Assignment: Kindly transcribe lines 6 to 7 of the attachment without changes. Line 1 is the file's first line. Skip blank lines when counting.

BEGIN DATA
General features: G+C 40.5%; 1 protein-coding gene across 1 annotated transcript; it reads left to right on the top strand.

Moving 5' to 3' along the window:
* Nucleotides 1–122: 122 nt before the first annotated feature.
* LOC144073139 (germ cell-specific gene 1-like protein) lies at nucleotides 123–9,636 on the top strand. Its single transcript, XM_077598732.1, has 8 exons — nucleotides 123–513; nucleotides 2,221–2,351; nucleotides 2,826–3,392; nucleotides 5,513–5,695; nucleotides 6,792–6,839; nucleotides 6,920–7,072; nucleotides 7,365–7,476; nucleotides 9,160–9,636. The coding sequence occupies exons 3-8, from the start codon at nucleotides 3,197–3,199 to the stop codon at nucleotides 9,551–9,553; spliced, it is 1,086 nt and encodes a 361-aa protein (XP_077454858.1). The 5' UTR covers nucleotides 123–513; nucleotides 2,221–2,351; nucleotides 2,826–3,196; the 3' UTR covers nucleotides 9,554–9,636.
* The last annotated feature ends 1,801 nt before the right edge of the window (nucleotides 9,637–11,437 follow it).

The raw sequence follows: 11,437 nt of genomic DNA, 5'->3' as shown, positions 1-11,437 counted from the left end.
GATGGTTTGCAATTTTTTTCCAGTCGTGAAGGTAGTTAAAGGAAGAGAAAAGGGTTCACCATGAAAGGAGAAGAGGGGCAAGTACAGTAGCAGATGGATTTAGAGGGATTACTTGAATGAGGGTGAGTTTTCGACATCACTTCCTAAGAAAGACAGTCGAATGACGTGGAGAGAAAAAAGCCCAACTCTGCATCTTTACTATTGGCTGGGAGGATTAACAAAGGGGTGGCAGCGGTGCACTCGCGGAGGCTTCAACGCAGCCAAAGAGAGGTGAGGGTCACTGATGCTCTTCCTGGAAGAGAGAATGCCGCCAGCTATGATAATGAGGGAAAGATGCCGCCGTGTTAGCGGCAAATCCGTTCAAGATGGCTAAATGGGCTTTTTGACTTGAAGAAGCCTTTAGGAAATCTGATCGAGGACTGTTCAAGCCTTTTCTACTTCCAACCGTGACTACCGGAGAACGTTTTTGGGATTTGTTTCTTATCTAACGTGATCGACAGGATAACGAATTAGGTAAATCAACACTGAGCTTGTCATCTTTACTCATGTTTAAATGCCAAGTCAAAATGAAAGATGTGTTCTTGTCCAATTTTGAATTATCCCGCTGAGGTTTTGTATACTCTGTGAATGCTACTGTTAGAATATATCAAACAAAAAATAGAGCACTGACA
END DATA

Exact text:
The raw sequence follows: 11,437 nt of genomic DNA, 5'->3' as shown, positions 1-11,437 counted from the left end.
GATGGTTTGCAATTTTTTTCCAGTCGTGAAGGTAGTTAAAGGAAGAGAAAAGGGTTCACCATGAAAGGAGAAGAGGGGCAAGTACAGTAGCAGATGGATTTAGAGGGATTACTTGAATGAGGGTGAGTTTTCGACATCACTTCCTAAGAAAGACAGTCGAATGACGTGGAGAGAAAAAAGCCCAACTCTGCATCTTTACTATTGGCTGGGAGGATTAACAAAGGGGTGGCAGCGGTGCACTCGCGGAGGCTTCAACGCAGCCAAAGAGAGGTGAGGGTCACTGATGCTCTTCCTGGAAGAGAGAATGCCGCCAGCTATGATAATGAGGGAAAGATGCCGCCGTGTTAGCGGCAAATCCGTTCAAGATGGCTAAATGGGCTTTTTGACTTGAAGAAGCCTTTAGGAAATCTGATCGAGGACTGTTCAAGCCTTTTCTACTTCCAACCGTGACTACCGGAGAACGTTTTTGGGATTTGTTTCTTATCTAACGTGATCGACAGGATAACGAATTAGGTAAATCAACACTGAGCTTGTCATCTTTACTCATGTTTAAATGCCAAGTCAAAATGAAAGATGTGTTCTTGTCCAATTTTGAATTATCCCGCTGAGGTTTTGTATACTCTGTGAATGCTACTGTTAGAATATATCAAACAAAAAATAGAGCACTGACA